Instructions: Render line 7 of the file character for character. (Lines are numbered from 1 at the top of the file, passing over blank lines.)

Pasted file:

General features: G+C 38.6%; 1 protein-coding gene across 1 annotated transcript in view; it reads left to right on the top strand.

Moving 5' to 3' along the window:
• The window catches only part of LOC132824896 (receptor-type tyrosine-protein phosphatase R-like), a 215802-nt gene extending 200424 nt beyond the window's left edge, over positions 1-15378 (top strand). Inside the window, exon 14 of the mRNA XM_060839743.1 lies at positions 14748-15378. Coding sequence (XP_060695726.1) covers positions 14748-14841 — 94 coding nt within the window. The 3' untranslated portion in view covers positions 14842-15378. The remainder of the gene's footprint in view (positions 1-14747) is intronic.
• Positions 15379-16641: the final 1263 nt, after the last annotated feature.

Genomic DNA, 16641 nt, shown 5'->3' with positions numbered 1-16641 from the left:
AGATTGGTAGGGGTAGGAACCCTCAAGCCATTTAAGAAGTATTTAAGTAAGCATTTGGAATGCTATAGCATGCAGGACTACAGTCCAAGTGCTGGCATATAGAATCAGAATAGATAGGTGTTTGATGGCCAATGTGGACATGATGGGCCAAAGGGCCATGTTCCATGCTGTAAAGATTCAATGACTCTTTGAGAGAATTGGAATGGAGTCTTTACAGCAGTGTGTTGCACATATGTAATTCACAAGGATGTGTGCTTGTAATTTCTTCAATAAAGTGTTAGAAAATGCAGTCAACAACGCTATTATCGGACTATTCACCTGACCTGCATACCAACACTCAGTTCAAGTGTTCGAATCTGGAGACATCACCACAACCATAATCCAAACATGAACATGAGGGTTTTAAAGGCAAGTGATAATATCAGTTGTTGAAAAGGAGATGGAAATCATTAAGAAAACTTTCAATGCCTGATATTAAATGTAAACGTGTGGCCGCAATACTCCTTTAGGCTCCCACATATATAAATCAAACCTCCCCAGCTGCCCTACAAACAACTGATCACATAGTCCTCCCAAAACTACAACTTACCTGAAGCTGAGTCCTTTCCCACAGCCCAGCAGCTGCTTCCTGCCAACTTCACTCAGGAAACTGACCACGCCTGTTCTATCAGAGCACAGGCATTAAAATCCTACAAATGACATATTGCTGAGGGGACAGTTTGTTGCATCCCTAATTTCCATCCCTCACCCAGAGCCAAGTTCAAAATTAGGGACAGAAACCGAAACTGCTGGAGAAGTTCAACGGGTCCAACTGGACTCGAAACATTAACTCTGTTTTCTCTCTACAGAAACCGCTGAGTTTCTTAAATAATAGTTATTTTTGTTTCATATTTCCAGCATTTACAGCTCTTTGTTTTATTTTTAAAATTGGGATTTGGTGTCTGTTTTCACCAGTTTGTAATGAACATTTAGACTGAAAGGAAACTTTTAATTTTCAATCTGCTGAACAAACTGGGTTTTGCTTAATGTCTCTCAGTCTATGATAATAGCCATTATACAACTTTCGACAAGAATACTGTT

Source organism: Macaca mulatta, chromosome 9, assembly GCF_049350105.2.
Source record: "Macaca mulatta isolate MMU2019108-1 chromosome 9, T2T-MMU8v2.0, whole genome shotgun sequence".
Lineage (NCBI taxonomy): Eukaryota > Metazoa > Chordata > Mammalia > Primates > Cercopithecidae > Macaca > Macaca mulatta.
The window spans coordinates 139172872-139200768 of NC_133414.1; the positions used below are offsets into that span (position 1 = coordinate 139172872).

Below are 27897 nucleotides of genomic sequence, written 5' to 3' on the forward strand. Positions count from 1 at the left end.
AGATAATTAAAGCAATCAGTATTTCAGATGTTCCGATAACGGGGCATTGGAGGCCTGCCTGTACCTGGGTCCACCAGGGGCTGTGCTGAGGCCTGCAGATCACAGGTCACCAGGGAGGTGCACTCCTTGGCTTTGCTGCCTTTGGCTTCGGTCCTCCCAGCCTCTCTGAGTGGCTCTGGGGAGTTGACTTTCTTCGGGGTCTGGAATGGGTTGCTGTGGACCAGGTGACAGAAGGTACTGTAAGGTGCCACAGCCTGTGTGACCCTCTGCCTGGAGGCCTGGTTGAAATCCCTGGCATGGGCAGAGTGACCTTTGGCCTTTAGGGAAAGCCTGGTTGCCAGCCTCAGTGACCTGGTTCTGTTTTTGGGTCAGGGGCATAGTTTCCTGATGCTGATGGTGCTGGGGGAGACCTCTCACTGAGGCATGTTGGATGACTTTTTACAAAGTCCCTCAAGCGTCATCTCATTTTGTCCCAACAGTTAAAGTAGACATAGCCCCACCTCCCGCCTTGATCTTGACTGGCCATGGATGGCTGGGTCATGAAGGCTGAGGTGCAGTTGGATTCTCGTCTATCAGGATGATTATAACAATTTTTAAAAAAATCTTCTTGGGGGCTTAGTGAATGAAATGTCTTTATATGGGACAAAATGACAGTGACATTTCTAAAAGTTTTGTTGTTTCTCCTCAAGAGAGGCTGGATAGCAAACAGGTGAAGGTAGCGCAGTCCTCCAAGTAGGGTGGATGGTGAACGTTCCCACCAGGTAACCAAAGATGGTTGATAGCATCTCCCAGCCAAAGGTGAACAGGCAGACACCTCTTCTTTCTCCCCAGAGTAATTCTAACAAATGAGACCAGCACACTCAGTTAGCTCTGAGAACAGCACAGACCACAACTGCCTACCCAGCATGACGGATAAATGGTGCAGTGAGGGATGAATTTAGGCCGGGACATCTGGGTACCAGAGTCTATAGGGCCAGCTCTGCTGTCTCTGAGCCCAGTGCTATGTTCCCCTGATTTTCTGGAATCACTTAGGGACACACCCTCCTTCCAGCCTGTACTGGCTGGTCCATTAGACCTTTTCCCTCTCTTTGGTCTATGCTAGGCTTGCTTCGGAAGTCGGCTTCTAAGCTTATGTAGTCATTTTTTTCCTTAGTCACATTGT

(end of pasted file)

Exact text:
Source organism: Macaca mulatta, chromosome 9, assembly GCF_049350105.2.